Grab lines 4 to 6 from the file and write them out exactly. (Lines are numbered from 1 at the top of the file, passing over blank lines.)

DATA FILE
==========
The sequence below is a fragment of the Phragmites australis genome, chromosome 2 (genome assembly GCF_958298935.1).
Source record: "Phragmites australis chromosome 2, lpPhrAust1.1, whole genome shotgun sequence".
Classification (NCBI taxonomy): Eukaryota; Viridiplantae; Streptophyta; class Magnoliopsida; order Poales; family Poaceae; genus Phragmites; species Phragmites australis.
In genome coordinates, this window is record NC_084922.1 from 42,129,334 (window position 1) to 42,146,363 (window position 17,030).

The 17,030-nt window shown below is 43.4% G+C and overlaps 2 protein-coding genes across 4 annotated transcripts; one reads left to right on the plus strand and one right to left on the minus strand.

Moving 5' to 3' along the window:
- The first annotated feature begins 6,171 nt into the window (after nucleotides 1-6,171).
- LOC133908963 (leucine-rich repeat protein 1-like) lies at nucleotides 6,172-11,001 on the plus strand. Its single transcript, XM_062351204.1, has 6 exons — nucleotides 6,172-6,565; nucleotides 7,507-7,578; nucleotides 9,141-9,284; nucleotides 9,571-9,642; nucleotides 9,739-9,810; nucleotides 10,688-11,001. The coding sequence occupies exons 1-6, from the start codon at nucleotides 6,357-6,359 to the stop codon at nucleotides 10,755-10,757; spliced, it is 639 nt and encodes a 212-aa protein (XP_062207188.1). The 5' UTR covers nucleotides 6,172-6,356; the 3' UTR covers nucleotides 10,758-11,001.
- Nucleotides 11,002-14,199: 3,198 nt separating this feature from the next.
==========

In genome coordinates, this window is record NC_084922.1 from 42,129,334 (window position 1) to 42,146,363 (window position 17,030).

The 17,030-nt window shown below is 43.4% G+C and overlaps 2 protein-coding genes across 4 annotated transcripts; one reads left to right on the plus strand and one right to left on the minus strand.

Moving 5' to 3' along the window: